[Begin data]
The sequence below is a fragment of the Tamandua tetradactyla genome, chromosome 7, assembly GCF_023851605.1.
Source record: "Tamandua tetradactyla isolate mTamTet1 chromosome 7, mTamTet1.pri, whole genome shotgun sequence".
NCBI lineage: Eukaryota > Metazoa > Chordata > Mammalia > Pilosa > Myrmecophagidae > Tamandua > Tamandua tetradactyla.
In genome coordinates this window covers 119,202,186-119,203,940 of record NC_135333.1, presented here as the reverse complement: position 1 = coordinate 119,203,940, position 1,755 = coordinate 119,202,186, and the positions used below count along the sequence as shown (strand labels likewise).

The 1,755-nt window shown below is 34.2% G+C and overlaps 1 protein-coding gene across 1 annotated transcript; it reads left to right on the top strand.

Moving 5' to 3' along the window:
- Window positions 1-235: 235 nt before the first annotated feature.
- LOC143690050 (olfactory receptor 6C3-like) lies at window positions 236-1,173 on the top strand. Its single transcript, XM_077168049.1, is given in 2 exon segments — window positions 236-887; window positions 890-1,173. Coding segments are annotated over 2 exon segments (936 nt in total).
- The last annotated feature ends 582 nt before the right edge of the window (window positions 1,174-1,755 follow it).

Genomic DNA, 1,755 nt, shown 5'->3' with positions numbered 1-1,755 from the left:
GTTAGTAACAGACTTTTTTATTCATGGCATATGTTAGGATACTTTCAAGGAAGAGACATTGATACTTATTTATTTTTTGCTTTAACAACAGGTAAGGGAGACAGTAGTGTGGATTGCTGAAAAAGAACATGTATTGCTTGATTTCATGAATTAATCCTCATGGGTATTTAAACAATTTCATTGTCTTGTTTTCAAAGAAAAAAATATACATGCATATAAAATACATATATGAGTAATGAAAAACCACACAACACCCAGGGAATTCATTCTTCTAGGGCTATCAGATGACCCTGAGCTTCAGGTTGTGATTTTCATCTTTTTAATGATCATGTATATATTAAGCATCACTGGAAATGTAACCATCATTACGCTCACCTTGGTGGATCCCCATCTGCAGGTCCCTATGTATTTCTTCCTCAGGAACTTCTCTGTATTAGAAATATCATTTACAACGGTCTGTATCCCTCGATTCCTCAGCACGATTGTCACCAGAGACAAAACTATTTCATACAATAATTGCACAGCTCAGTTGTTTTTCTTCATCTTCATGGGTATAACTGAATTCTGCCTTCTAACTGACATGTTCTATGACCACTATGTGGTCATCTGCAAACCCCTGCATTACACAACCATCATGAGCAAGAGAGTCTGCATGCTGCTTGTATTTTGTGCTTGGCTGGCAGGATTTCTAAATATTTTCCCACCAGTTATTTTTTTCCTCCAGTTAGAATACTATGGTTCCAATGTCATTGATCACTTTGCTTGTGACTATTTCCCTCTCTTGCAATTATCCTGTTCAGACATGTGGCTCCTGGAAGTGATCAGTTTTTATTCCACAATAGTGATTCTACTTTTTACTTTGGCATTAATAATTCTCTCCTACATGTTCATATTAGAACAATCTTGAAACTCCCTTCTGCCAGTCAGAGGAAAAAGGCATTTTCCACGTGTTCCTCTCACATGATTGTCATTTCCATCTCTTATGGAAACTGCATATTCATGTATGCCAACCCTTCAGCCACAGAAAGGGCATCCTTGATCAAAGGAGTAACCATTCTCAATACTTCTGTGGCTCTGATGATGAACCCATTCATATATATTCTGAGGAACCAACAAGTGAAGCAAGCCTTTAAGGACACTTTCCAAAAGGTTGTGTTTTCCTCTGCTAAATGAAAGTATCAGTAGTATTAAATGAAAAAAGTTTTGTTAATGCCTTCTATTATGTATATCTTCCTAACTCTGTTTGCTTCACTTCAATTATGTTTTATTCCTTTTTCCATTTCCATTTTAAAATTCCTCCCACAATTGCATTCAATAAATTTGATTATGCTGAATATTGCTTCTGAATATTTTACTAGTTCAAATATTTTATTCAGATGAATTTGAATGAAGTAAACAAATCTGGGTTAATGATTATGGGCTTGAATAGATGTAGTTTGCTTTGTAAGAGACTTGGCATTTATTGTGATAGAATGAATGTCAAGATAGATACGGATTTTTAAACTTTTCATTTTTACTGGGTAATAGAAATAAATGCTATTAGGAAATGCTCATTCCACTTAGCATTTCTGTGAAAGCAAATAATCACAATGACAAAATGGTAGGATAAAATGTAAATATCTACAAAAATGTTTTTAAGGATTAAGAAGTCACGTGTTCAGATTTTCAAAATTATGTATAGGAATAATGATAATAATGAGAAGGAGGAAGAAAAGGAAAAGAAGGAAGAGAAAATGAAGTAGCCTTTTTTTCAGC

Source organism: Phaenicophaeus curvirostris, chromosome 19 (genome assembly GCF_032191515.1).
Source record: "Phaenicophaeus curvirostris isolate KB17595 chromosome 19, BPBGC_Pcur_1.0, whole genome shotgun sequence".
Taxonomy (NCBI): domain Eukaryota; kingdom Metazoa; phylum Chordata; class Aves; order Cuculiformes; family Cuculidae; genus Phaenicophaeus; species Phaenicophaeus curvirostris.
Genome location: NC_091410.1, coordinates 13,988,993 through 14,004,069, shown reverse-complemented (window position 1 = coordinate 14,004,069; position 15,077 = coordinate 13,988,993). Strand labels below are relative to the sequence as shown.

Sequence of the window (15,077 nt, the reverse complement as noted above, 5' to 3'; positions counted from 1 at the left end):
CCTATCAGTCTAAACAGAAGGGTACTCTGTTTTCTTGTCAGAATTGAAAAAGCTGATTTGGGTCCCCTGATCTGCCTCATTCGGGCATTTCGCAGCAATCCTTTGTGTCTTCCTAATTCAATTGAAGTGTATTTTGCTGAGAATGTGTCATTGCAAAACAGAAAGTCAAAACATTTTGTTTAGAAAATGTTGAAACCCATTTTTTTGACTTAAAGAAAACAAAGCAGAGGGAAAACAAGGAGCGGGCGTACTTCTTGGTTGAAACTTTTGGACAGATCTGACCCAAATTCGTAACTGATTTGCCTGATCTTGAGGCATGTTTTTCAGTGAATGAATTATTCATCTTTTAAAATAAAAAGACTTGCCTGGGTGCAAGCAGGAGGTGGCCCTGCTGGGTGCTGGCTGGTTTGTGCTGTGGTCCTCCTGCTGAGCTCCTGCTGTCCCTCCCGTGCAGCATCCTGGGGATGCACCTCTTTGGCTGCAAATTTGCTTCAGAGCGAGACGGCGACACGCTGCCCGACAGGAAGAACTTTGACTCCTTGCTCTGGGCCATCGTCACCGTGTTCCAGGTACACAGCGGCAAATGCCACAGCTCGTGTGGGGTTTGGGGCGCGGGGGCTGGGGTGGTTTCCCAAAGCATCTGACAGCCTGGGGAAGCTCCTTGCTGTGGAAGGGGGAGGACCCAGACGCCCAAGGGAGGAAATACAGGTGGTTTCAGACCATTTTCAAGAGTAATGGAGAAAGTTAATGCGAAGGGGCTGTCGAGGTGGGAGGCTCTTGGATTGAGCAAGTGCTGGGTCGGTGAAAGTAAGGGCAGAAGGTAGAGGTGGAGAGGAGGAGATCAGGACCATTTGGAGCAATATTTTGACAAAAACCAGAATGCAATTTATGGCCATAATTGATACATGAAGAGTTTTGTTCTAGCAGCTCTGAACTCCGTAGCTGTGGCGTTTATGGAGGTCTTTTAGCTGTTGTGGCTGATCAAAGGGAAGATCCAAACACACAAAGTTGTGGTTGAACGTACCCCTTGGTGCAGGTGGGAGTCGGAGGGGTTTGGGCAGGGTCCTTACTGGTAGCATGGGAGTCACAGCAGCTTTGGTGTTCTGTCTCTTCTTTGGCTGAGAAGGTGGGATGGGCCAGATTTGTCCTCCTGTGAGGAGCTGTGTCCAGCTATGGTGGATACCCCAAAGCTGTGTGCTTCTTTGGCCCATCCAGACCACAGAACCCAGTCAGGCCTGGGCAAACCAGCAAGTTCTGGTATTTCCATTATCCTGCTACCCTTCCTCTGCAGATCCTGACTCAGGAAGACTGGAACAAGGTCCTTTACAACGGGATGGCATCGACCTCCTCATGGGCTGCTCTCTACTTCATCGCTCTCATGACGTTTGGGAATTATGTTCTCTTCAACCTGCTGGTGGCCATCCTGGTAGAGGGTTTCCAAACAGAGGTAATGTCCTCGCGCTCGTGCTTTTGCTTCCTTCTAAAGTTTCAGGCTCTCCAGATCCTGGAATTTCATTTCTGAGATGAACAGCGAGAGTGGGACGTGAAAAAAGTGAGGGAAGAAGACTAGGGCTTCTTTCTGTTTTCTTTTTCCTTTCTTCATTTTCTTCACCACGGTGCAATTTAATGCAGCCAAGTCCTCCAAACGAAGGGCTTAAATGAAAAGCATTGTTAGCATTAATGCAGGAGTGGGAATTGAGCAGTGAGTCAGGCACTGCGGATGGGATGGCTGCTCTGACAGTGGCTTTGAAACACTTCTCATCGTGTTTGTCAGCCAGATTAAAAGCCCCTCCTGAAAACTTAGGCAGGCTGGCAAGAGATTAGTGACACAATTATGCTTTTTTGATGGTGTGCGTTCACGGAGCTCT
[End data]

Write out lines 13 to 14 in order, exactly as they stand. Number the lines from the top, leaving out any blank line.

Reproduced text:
Source record: "Phaenicophaeus curvirostris isolate KB17595 chromosome 19, BPBGC_Pcur_1.0, whole genome shotgun sequence".
Taxonomy (NCBI): domain Eukaryota; kingdom Metazoa; phylum Chordata; class Aves; order Cuculiformes; family Cuculidae; genus Phaenicophaeus; species Phaenicophaeus curvirostris.